dc.b   'd'
    
    
                dc.l   *-start         ; value "100" is completely lost
    

    The value 100 has (at least) 5 different meanings in your symbol table (addresses, immediates, offsets, relative or absolute, characters, bytes, words, longs), and in some examples (*-start) it doesn't even show up as a literal in the binary - when translating back and forth, you have the same problem a disassembler has when trying to make sense of symbols (when encountering "100" in the disassembly, you simply don't know which of the meanings/symbols to use), or you lose valuable information your original source code had. (Or you store that information someplace else and lose large parts of your memory savings)

  2. You will be losing any comments and special code formattings like indentation and extra spacing if not stored in a separate place (without any memory saving). These are highly valuable in assembly code

  3. The fact that code that has been generated from macros will not be visible. You will be losing that information if not stored elsewhere (again, no saving of memory)

  4. You'd be losing all information on assembly pseudo-instructions (ORG, OFFSET, DC.B, the like).

  5. You'd also be losing track of what's code and what's data, which is a significant problem when your disassembler would need to figure out whether 0C9H should be RET or DC.B 201 (a Z80 example). Modern disassemblers try to follow code streams to decide whether areas are code or data, but that's way beyond the capabilities of an 8-bit micro (and still not 100% accurate when jump tables are involved).

  6. It's a huge difference whether a table was originally created as bytes, words or longwords, and then whether it was created as absolute or relative values (*-label or label). All of that is lost in a disassembly.

To an assembly programmer, it is a huge difference whether he works on a disassembly of code (what your proposal effectively implies) or whether he works with original code produced by another programmer. Depending on the complexity of the CPU and the original program, working on a disassembly is about a magnitude more difficult, in my experience. About 90% of the information what a program does is not in the binary. Even very sophisticated modern disassemblers/decompilers based on megabytes of code like IDA pro cannot re-create this information fully from a binary.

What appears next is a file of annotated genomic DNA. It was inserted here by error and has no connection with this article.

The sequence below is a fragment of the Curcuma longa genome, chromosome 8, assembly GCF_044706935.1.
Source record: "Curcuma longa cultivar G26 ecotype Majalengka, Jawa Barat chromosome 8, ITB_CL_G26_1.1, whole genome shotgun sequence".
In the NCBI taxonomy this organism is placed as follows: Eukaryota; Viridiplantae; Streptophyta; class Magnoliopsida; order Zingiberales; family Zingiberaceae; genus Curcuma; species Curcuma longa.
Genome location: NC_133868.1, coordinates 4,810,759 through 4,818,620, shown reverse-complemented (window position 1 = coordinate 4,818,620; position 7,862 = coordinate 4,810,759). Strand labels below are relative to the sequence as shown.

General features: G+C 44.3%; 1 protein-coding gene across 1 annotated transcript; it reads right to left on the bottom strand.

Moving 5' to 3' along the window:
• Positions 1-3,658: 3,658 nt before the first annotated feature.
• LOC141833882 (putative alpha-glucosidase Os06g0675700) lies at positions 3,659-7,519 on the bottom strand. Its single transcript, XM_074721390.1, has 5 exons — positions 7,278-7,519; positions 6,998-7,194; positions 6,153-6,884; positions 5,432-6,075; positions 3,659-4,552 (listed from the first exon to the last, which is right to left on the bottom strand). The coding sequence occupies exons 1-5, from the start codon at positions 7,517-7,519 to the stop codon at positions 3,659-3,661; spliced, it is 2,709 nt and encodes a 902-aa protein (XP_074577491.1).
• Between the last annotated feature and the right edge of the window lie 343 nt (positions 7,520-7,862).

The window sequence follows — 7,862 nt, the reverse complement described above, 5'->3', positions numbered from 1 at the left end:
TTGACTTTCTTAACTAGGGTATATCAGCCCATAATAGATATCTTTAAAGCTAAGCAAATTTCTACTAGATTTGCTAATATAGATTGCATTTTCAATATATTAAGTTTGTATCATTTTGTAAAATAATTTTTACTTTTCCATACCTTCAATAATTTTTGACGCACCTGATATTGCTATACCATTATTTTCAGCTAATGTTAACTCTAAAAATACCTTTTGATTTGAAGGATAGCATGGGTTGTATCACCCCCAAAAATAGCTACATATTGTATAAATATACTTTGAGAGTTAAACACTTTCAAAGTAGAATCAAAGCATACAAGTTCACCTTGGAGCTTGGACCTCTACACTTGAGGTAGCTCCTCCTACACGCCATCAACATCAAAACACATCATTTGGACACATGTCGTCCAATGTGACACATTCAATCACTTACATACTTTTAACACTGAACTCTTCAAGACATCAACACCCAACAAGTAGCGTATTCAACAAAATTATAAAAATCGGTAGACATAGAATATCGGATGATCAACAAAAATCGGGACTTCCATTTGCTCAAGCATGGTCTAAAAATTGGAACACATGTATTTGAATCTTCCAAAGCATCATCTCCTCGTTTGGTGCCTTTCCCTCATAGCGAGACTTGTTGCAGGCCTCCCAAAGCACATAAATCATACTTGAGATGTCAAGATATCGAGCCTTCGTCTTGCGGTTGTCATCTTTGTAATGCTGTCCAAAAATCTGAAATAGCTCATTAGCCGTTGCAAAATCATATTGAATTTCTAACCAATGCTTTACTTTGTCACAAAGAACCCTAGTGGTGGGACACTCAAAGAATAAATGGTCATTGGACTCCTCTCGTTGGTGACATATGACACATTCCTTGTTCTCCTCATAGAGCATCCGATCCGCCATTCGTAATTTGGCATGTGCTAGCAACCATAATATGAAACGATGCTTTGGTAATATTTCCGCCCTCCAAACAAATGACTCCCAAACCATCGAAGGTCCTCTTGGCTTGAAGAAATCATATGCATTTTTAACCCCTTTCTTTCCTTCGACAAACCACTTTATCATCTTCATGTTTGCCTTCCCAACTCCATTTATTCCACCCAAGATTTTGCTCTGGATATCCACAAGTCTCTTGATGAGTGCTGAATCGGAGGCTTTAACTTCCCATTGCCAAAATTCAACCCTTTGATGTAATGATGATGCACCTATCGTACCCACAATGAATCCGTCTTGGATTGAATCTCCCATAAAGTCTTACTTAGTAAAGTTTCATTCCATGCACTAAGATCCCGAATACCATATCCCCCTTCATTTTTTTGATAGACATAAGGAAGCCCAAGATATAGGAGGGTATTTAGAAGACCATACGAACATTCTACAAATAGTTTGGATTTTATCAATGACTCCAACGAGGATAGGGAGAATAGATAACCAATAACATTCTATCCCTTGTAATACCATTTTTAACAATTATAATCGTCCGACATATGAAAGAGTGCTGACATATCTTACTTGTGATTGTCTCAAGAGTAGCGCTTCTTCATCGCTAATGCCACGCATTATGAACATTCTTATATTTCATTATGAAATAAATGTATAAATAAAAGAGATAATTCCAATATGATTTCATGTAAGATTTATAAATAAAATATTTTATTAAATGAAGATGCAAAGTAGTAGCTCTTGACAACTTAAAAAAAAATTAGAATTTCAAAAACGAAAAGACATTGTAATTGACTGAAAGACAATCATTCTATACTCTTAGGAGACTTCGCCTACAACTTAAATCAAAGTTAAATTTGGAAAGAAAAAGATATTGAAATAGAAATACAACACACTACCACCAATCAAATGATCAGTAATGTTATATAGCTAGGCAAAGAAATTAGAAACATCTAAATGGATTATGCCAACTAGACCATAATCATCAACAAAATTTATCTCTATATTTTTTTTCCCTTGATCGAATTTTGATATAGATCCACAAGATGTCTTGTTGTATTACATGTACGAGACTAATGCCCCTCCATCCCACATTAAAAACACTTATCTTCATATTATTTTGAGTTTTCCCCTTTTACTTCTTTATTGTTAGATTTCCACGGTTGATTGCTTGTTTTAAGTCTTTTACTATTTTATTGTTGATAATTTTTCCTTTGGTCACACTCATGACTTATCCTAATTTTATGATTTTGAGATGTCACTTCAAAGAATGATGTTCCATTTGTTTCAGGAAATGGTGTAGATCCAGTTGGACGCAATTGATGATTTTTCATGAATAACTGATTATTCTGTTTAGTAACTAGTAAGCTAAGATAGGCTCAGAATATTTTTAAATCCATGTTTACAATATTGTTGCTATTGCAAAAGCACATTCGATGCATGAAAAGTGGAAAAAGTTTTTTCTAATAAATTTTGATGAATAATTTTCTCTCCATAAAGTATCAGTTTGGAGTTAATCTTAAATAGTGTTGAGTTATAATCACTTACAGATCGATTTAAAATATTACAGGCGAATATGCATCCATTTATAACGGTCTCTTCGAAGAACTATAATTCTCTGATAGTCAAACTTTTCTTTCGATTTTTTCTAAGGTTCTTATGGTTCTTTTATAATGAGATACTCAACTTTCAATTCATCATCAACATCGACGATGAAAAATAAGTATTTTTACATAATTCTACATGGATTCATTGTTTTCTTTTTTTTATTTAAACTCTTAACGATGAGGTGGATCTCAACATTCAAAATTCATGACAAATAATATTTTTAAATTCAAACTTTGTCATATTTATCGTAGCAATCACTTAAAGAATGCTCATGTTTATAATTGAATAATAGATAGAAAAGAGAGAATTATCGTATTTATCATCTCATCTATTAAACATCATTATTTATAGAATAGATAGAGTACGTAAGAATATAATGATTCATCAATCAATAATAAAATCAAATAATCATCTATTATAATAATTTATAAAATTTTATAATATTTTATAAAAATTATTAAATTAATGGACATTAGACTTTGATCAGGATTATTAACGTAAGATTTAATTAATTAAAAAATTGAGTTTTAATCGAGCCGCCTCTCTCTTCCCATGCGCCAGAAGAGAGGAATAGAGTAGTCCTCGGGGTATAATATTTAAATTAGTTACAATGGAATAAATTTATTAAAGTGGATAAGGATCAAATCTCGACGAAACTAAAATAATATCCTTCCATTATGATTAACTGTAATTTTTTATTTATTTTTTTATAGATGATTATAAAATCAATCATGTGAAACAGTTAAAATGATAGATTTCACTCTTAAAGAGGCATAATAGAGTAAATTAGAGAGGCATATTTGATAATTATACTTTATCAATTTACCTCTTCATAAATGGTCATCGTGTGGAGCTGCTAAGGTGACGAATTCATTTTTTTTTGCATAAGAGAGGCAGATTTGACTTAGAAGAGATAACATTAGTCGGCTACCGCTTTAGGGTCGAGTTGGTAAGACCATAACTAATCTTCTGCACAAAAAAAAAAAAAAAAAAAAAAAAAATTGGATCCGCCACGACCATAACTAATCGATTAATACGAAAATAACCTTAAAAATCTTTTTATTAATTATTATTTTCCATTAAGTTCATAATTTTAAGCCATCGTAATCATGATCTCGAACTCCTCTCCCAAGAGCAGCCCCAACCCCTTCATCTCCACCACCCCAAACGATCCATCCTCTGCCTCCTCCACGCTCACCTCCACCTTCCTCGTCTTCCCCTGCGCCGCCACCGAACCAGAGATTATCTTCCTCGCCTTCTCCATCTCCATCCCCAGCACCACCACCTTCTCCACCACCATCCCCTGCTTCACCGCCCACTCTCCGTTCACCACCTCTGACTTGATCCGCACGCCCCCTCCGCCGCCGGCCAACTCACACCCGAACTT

I think it's technically possible what you propose, but would be hampering productivity (a lot), or, if amended with extra information, will not produce the memory savings you seem to assume.

You could possibly amend lots of these shortcomings by storing the assembly program in a sort of tokenized form, but then it's no longer your proposal.

  • 1
    Yeah,right, but I wouldn't judge that hard, as there are ways to make it do all the thing you want to have - at the cost of memory and larger program of course, rendering the gains insignificant. – Raffzahn Mar 29 at 11:27
3

So my question is: did any assemblers with the above design, ever exist?

It may have done but I have never come across such an assembler. Two important features of good assemblers could not have been supported:

  • comments
  • macros

The inability to store comments is a show stopper by itself. Unlike a lot of high level code, assembly source code is usually festooned with comments. Back in the day, tutorials sometimes recommended to comment every line and some people took them at their word.

Macros are an immensely powerful tool, allowing the programmer to have some level of abstraction. For example, I expect every 6502 coder has their favourite macro for doing 16 bit addition. Unfortunately, the nature of their implementation makes it impossible to tell if a fragment of assembler resulted from a macro or not. I think you could live without macros, but they sure make life easier.